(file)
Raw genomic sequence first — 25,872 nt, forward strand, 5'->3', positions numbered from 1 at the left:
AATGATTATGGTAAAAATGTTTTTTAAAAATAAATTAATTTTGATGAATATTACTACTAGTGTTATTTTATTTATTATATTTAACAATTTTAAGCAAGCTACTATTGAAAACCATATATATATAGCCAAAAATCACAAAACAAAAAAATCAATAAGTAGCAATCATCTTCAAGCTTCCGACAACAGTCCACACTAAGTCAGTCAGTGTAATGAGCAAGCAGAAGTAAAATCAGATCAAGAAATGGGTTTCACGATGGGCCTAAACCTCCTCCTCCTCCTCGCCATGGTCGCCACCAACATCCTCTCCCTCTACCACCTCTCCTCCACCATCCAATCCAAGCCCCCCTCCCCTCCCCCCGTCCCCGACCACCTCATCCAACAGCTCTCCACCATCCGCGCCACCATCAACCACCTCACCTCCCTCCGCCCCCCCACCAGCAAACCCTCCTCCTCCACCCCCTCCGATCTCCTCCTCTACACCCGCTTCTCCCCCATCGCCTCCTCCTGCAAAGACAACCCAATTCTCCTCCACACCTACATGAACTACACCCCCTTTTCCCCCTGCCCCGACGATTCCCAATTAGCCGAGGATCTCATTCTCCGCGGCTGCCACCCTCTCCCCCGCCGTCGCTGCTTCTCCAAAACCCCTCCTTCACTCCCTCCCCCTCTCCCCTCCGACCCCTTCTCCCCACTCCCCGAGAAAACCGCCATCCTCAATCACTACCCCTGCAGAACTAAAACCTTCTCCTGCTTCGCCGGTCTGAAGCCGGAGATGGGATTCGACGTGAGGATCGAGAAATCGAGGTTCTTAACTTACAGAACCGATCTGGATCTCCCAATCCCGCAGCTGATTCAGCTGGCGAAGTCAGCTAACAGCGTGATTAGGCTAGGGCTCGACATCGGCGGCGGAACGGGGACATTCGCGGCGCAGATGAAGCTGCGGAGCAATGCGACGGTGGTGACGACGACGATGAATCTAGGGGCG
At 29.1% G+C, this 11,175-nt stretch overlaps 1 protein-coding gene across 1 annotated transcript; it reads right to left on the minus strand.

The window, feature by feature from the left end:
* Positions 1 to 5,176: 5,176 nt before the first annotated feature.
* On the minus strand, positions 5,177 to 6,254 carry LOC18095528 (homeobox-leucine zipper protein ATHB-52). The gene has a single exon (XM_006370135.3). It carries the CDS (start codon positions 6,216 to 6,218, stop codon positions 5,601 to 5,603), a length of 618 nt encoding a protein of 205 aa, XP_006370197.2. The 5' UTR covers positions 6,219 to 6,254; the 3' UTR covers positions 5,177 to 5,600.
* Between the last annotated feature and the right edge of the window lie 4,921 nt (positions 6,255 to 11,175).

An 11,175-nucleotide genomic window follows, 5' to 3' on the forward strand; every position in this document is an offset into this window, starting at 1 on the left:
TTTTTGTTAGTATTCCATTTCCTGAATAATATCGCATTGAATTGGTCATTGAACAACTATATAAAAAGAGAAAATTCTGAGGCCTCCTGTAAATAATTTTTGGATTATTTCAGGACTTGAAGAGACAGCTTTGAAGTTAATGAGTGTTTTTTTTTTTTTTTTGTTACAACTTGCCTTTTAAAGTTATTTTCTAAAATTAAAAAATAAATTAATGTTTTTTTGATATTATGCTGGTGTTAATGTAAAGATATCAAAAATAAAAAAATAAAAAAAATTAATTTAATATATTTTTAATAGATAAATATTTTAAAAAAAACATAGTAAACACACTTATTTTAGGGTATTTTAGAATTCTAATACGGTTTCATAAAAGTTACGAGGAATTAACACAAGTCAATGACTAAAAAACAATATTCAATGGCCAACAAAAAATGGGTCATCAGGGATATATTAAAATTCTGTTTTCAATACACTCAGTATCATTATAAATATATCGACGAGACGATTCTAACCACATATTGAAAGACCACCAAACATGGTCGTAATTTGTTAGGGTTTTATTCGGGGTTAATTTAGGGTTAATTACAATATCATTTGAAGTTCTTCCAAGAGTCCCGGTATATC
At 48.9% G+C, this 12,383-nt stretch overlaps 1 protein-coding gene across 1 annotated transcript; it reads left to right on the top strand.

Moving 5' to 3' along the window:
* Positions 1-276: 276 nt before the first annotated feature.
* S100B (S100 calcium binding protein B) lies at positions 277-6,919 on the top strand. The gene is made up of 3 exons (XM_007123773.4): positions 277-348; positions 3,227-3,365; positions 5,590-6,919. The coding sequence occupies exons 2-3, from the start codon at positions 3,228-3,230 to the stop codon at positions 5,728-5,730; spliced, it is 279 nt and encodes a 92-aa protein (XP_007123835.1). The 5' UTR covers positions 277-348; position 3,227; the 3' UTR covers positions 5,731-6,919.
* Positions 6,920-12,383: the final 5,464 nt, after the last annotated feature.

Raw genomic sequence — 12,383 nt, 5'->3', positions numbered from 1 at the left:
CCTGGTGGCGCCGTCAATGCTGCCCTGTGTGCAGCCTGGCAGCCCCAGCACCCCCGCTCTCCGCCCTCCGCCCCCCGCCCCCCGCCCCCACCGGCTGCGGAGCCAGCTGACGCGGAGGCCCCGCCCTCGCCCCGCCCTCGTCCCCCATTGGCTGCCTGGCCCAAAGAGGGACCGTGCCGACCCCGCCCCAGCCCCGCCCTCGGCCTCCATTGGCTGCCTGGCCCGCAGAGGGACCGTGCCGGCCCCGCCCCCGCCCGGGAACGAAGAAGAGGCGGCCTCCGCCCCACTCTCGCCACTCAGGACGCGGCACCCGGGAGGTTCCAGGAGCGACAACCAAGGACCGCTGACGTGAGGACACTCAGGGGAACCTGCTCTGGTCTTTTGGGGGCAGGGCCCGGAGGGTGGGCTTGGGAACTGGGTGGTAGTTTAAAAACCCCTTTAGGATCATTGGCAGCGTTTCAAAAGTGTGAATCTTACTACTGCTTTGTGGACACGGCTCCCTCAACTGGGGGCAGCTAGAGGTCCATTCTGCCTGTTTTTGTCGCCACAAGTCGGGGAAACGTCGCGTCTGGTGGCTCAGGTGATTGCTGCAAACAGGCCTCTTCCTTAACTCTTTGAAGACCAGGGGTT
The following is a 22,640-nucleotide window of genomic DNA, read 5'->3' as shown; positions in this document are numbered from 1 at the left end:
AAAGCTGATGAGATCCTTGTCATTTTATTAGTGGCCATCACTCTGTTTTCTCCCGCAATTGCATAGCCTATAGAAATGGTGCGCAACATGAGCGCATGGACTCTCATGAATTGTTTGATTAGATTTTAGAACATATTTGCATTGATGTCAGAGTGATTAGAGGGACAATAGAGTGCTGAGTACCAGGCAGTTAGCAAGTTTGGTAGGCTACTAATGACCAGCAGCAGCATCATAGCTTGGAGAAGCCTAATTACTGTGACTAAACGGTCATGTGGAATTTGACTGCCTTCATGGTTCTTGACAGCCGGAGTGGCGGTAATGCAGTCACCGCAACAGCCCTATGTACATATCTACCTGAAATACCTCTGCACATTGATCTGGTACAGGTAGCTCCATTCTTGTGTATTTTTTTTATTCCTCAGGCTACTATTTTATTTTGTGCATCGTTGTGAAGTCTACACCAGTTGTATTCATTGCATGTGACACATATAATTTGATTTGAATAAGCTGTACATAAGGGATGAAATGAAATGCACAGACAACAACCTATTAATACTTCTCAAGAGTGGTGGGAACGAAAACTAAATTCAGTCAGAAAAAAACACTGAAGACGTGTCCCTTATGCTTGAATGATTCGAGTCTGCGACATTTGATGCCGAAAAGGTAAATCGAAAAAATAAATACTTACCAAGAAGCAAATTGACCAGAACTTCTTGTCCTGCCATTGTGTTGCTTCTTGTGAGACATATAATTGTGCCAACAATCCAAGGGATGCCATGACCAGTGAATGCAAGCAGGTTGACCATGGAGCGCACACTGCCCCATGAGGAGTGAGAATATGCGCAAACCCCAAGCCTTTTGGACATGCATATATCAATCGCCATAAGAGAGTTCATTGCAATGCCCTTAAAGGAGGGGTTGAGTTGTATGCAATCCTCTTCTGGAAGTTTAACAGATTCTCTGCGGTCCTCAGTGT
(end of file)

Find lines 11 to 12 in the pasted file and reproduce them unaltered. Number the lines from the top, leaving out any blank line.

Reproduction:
Moving 5' to 3' along the window:
* Positions 1-276: 276 nt before the first annotated feature.